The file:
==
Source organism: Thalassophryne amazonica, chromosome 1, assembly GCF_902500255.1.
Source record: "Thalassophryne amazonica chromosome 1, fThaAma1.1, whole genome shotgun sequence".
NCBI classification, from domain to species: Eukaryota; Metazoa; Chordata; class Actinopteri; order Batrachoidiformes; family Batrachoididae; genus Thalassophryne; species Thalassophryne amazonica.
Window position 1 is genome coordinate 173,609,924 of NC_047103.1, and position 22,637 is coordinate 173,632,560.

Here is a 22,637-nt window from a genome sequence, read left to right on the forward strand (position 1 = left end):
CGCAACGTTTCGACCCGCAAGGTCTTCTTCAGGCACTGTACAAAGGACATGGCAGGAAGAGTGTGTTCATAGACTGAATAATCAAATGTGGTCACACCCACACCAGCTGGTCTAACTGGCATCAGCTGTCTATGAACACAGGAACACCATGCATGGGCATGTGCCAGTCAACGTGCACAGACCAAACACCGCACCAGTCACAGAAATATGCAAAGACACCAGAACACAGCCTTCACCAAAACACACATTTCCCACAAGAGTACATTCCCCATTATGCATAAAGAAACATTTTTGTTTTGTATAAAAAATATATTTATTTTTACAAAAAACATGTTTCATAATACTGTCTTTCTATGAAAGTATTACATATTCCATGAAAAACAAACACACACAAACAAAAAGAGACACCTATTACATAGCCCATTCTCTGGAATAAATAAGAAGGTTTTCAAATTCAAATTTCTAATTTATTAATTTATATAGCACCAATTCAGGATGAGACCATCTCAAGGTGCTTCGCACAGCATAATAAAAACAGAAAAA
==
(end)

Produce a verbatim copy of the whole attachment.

Source organism: Thalassophryne amazonica, chromosome 1, assembly GCF_902500255.1.
Source record: "Thalassophryne amazonica chromosome 1, fThaAma1.1, whole genome shotgun sequence".
NCBI classification, from domain to species: Eukaryota; Metazoa; Chordata; class Actinopteri; order Batrachoidiformes; family Batrachoididae; genus Thalassophryne; species Thalassophryne amazonica.
Window position 1 is genome coordinate 173,609,924 of NC_047103.1, and position 22,637 is coordinate 173,632,560.

Here is a 22,637-nt window from a genome sequence, read left to right on the forward strand (position 1 = left end):
CGCAACGTTTCGACCCGCAAGGTCTTCTTCAGGCACTGTACAAAGGACATGGCAGGAAGAGTGTGTTCATAGACTGAATAATCAAATGTGGTCACACCCACACCAGCTGGTCTAACTGGCATCAGCTGTCTATGAACACAGGAACACCATGCATGGGCATGTGCCAGTCAACGTGCACAGACCAAACACCGCACCAGTCACAGAAATATGCAAAGACACCAGAACACAGCCTTCACCAAAACACACATTTCCCACAAGAGTACATTCCCCATTATGCATAAAGAAACATTTTTGTTTTGTATAAAAAATATATTTATTTTTACAAAAAACATGTTTCATAATACTGTCTTTCTATGAAAGTATTACATATTCCATGAAAAACAAACACACACAAACAAAAAGAGACACCTATTACATAGCCCATTCTCTGGAATAAATAAGAAGGTTTTCAAATTCAAATTTCTAATTTATTAATTTATATAGCACCAATTCAGGATGAGACCATCTCAAGGTGCTTCGCACAGCATAATAAAAACAGAAAAA